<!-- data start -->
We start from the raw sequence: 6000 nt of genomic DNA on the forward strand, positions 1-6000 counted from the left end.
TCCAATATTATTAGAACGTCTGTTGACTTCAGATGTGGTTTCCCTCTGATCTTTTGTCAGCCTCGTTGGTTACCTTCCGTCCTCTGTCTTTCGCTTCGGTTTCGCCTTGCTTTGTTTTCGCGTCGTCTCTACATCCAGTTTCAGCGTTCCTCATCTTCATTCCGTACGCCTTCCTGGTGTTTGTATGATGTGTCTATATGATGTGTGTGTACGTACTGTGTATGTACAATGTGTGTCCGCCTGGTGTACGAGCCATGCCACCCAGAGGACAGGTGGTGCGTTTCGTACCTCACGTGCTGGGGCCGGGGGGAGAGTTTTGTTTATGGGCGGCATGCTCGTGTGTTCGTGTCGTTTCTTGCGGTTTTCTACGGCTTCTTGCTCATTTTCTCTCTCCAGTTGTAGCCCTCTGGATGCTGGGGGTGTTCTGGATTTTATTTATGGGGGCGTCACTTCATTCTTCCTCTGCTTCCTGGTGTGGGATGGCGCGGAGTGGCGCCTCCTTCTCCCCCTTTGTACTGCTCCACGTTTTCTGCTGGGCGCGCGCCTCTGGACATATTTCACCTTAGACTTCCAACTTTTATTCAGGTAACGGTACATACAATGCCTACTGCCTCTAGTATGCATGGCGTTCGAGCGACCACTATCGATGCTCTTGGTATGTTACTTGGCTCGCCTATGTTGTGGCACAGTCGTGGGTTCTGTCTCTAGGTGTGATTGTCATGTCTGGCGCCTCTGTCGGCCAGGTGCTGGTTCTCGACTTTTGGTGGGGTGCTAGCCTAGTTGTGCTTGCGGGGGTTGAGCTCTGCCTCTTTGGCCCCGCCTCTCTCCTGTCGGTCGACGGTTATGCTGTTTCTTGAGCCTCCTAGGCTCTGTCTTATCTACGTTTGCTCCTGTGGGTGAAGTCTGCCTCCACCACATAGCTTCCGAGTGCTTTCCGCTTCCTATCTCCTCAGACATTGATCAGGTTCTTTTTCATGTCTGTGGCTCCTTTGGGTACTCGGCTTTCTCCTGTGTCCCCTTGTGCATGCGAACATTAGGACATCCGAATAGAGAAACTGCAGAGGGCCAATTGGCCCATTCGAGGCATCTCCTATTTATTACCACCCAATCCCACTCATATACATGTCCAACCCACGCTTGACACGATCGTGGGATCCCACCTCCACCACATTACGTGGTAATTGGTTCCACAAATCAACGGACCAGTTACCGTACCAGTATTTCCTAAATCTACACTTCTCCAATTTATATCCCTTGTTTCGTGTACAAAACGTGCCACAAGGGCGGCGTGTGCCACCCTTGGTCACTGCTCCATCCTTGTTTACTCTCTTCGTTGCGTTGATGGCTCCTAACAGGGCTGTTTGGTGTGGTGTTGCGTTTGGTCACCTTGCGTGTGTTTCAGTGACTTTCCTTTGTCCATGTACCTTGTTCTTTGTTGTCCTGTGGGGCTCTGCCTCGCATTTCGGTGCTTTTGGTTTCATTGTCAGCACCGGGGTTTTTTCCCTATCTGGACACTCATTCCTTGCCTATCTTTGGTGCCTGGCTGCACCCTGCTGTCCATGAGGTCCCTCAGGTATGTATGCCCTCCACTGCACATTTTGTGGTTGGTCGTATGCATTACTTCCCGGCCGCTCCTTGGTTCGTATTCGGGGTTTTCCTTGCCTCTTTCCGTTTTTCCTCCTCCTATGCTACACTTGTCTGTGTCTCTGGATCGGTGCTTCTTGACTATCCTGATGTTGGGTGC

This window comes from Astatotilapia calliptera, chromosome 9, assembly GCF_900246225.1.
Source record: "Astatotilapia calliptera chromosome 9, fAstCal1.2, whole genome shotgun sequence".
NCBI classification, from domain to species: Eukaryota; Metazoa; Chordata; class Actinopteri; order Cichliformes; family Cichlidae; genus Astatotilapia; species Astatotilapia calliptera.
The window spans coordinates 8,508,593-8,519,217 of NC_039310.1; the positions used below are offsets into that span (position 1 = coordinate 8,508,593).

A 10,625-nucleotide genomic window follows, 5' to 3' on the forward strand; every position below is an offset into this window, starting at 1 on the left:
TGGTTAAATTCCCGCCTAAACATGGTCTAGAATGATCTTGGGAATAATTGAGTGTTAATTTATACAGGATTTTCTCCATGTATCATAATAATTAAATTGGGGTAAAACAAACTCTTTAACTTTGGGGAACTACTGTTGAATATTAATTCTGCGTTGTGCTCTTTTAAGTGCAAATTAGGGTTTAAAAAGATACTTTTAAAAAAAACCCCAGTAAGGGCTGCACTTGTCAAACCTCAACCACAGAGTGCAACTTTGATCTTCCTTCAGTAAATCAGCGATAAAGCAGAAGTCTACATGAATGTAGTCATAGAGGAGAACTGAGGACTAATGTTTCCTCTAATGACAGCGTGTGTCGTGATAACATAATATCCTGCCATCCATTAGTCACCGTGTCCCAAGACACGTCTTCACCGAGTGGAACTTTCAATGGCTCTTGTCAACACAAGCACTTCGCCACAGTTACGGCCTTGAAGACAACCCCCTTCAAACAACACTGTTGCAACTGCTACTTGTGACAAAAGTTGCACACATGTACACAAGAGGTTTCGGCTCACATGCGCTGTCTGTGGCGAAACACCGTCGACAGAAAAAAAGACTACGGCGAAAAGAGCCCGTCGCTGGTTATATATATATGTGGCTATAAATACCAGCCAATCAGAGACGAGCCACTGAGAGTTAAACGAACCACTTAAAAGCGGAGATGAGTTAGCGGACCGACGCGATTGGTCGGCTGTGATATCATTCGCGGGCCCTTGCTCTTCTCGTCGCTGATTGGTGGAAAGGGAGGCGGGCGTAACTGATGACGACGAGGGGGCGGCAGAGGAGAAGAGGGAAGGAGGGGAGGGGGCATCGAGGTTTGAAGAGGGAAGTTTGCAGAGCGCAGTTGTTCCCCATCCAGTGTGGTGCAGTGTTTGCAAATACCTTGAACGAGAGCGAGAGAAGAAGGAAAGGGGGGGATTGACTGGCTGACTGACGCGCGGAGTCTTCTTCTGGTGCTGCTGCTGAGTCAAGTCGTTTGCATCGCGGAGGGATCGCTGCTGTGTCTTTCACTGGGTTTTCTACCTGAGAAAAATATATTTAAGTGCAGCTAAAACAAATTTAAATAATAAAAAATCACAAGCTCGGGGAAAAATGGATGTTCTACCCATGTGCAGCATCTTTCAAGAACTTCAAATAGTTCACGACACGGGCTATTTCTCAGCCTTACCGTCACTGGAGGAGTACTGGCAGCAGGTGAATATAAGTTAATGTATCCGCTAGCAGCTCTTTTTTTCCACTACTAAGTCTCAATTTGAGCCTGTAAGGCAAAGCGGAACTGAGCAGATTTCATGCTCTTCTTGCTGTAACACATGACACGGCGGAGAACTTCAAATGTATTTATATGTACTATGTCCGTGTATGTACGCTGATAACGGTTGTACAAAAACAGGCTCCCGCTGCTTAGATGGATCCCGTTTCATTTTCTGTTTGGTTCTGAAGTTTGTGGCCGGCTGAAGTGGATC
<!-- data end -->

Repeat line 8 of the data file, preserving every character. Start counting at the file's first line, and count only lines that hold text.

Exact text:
TGGTTAAATTCCCGCCTAAACATGGTCTAGAATGATCTTGGGAATAATTGAGTGTTAATTTATACAGGATTTTCTCCATGTATCATAATAATTAAATTGGGGTAAAACAAACTCTTTAACTTTGGGGAACTACTGTTGAATATTAATTCTGCGTTGTGCTCTTTTAAGTGCAAATTAGGGTTTAAAAAGATACTTTTAAAAAAAACCCCAGTAAGGGCTGCACTTGTCAAACCTCAACCACAGAGTGCAACTTTGATCTTCCTTCAGTAAATCAGCGATAAAGCAGAAGTCTACATGAATGTAGTCATAGAGGAGAACTGAGGACTAATGTTTCCTCTAATGACAGCGTGTGTCGTGATAACATAATATCCTGCCATCCATTAGTCACCGTGTCCCAAGACACGTCTTCACCGAGTGGAACTTTCAATGGCTCTTGTCAACACAAGCACTTCGCCACAGTTACGGCCTTGAAGACAACCCCCTTCAAACAACACTGTTGCAACTGCTACTTGTGACAAAAGTTGCACACATGTACACAAGAGGTTTCGGCTCACATGCGCTGTCTGTGGCGAAACACCGTCGACAGAAAAAAAGACTACGGCGAAAAGAGCCCGTCGCTGGTTATATATATATGTGGCTATAAATACCAGCCAATCAGAGACGAGCCACTGAGAGTTAAACGAACCACTTAAAAGCGGAGATGAGTTAGCGGACCGACGCGATTGGTCGGCTGTGATATCATTCGCGGGCCCTTGCTCTTCTCGTCGCTGATTGGTGGAAAGGGAGGCGGGCGTAACTGATGACGACGAGGGGGCGGCAGAGGAGAAGAGGGAAGGAGGGGAGGGGGCATCGAGGTTTGAAGAGGGAAGTTTGCAGAGCGCAGTTGTTCCCCATCCAGTGTGGTGCAGTGTTTGCAAATACCTTGAACGAGAGCGAGAGAAGAAGGAAAGGGGGGGATTGACTGGCTGACTGACGCGCGGAGTCTTCTTCTGGTGCTGCTGCTGAGTCAAGTCGTTTGCATCGCGGAGGGATCGCTGCTGTGTCTTTCACTGGGTTTTCTACCTGAGAAAAATATATTTAAGTGCAGCTAAAACAAATTTAAATAATAAAAAATCACAAGCTCGGGGAAAAATGGATGTTCTACCCATGTGCAGCATCTTTCAAGAACTTCAAATAGTTCACGACACGGGCTATTTCTCAGCCTTACCGTCACTGGAGGAGTACTGGCAGCAGGTGAATATAAGTTAATGTATCCGCTAGCAGCTCTTTTTTTCCACTACTAAGTCTCAATTTGAGCCTGTAAGGCAAAGCGGAACTGAGCAGATTTCATGCTCTTCTTGCTGTAACACATGACACGGCGGAGAACTTCAAATGTATTTATATGTACTATGTCCGTGTATGTACGCTGATAACGGTTGTACAAAAACAGGCTCCCGCTGCTTAGATGGATCCCGTTTCATTTTCTGTTTGGTTCTGAAGTTTGTGGCCGGCTGAAGTGGATC